The invention is described in detail by way of exemplary embodiments.

BRIEF DESCRIPTION OF THE DRAWINGS

FIG. 1 shows an RF beam source in a carrier system.

FIG. 2 illustrates a first embodiment of the RF beam source according to the invention.

FIG. 3 illustrates a further embodiment of the RF beam source according to the invention.

FIG. 4 illustrates a parallel resonating circuit as a load.

DETAILED DESCRIPTION OF THE PREFERRED EMBODIMENTS

FIG. 1 depicts a carrier system 1, here a projectile, for accommodating an RF beam source 2. The RF beam source 2 comprises a battery 3 or a similar electrical energy-storage unit that is in an electrical connection with a fuze 11 of a pulse-generation device 4 that is operated with an explosive material 10, as well as a capacitive load CL. The capacitive load CL is connected to the output of a pulse-generation device 4. In this case, the pulse-generation device 4 is a magnetic flux compressor having a coil 6 that comprises a coil body 6.1, on which windings 6.2 are located, and into which a liner 6.3 is integrated. The connection to the battery or the on-switch of the battery initiates a current flow in the windings 6.2. The explosive material 10 and the fuze 11 are accommodated either in a short-circuit device 7 that is additionally integrated into the coil 6, or in the liner 6.3.

The general operating principle of this RF beam source 2 can be described as follows:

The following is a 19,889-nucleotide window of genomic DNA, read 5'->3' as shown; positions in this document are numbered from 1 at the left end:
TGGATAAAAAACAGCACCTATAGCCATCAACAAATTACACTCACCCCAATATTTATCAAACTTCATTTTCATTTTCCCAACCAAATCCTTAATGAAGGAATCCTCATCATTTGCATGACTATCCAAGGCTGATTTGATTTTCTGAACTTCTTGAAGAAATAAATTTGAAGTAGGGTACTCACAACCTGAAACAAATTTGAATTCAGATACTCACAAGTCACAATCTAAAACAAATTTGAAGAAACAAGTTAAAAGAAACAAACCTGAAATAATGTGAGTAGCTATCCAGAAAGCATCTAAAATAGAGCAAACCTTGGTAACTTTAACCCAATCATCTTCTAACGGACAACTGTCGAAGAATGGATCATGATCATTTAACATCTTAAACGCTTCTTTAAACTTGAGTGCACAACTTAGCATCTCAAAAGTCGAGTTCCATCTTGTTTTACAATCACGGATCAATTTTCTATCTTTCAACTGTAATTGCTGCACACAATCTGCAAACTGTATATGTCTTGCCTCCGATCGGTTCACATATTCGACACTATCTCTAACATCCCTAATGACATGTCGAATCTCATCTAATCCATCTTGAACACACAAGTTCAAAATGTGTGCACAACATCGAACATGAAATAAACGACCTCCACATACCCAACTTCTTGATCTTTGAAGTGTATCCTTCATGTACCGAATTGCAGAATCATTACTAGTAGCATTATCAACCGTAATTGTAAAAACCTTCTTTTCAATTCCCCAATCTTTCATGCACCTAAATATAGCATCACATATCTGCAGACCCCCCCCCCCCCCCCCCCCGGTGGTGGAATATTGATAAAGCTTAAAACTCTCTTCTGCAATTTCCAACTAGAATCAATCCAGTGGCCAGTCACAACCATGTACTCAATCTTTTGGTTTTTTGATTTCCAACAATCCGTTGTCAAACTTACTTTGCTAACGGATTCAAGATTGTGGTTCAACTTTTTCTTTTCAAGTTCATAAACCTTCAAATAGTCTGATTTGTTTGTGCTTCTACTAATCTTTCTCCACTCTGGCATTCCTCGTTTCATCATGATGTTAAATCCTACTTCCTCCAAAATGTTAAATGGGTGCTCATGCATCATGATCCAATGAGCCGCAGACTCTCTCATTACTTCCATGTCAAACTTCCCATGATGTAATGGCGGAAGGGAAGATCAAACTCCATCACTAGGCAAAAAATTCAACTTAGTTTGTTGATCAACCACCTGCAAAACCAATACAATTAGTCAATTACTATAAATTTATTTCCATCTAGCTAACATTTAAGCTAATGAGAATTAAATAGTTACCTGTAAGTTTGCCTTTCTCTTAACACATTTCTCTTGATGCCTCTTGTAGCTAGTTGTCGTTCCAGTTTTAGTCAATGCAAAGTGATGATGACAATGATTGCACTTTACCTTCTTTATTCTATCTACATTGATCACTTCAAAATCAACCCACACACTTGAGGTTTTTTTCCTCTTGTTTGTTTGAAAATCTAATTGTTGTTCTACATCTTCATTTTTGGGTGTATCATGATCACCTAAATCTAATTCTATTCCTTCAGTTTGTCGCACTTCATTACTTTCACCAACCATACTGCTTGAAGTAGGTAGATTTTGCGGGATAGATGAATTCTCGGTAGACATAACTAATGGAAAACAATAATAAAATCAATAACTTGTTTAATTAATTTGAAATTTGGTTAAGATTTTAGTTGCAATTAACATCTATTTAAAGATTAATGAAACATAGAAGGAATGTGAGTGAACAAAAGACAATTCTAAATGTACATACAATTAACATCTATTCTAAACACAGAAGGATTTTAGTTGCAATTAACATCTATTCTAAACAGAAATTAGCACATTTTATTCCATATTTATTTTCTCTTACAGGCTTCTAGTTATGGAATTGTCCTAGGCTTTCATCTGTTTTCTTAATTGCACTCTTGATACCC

The autonomous RF beam source 2 is brought to the target on-site with the carrier system 1. There, the battery 3 is connected to the coil 6, possibly with time or impact control. When the current maximum has been attained in the coil 6, a further energy supply, not shown, ignites the fuze 11, e.g., an annular fuse, of the magnetic flux compressor 4. In the process, the highly-explosive material 10 located in the short-circuit device 7 or in the opening liner 6.3, ruptures the short-circuit device 7 and the coil body 6.1 in a conventional manner, and the individual windings 6.2 are short-circuited consecutively. If the initial inductance is small, and the magnetic flux is constant, an amplification of almost 100 times or more is still effected with only one winding 6.2. Chemical energy is converted into electrical energy, with the end energy W being dependent on the initial inductance L0/end inductance Ln x initial energy W0.

After the current circuit has been closed and the liner 6.3 has opened, the capacitive load CL and the coil 6 form a resonating circuit whose frequency changes due to the temporal change in the inductance of the coil 6 based on the shock wave in the liner 6.3. This frequency, or the generated pulse 8, is radiated directly from the capacitive load CL functioning as an antenna.

To increase the frequencies that can be radiated, FIGS. 2 and 3 show structural changes to the magnetic flux compressor 4 to obtain a plurality of free electrons. This effects a spontaneous plasma formation with an extremely-fast switch-on behavior, so higher frequencies can be generated without additional electrical components.

FIG. 2 shows a first variation, in which an element 14 that supports the plasma formation is mounted between the coil body 6.1 with its windings 6.2 and the liner 6.3.

This supportive element 14 can be, on the one hand, a material 15 that is positioned as a layer between the coil body 6.1 and the liner 6.3, or, on the other hand, a beneficial background gas or a vacuum, in which case it is possible to combine the layer and the gas or vacuum.